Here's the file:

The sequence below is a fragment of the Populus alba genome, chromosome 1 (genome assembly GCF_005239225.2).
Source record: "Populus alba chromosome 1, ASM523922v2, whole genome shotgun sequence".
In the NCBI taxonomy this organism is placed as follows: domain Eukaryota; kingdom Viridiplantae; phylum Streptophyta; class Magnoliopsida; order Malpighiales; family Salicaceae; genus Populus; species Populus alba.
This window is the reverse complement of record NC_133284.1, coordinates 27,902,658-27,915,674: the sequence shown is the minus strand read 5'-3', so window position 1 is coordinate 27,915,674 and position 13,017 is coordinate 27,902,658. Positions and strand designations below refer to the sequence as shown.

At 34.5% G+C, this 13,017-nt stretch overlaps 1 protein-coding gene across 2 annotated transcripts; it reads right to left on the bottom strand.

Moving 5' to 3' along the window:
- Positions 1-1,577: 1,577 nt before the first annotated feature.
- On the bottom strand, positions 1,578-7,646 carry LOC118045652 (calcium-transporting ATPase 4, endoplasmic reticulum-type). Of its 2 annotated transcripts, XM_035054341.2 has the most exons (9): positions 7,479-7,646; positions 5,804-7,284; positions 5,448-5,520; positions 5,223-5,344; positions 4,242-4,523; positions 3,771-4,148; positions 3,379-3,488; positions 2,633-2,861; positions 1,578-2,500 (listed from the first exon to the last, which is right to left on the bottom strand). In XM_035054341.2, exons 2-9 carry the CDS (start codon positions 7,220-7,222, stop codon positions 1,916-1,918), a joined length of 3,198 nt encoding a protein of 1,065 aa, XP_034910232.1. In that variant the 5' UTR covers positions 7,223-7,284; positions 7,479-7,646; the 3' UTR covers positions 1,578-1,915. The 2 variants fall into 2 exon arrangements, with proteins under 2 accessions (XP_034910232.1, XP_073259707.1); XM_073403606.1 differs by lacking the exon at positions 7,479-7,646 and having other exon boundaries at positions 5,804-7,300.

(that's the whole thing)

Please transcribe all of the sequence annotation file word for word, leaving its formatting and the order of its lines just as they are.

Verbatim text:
The sequence below is a fragment of the Populus alba genome, chromosome 1 (genome assembly GCF_005239225.2).
Source record: "Populus alba chromosome 1, ASM523922v2, whole genome shotgun sequence".
In the NCBI taxonomy this organism is placed as follows: domain Eukaryota; kingdom Viridiplantae; phylum Streptophyta; class Magnoliopsida; order Malpighiales; family Salicaceae; genus Populus; species Populus alba.
This window is the reverse complement of record NC_133284.1, coordinates 27,902,658-27,915,674: the sequence shown is the minus strand read 5'-3', so window position 1 is coordinate 27,915,674 and position 13,017 is coordinate 27,902,658. Positions and strand designations below refer to the sequence as shown.

At 34.5% G+C, this 13,017-nt stretch overlaps 1 protein-coding gene across 2 annotated transcripts; it reads right to left on the bottom strand.

Moving 5' to 3' along the window:
- Positions 1-1,577: 1,577 nt before the first annotated feature.
- On the bottom strand, positions 1,578-7,646 carry LOC118045652 (calcium-transporting ATPase 4, endoplasmic reticulum-type). Of its 2 annotated transcripts, XM_035054341.2 has the most exons (9): positions 7,479-7,646; positions 5,804-7,284; positions 5,448-5,520; positions 5,223-5,344; positions 4,242-4,523; positions 3,771-4,148; positions 3,379-3,488; positions 2,633-2,861; positions 1,578-2,500 (listed from the first exon to the last, which is right to left on the bottom strand). In XM_035054341.2, exons 2-9 carry the CDS (start codon positions 7,220-7,222, stop codon positions 1,916-1,918), a joined length of 3,198 nt encoding a protein of 1,065 aa, XP_034910232.1. In that variant the 5' UTR covers positions 7,223-7,284; positions 7,479-7,646; the 3' UTR covers positions 1,578-1,915. The 2 variants fall into 2 exon arrangements, with proteins under 2 accessions (XP_034910232.1, XP_073259707.1); XM_073403606.1 differs by lacking the exon at positions 7,479-7,646 and having other exon boundaries at positions 5,804-7,300.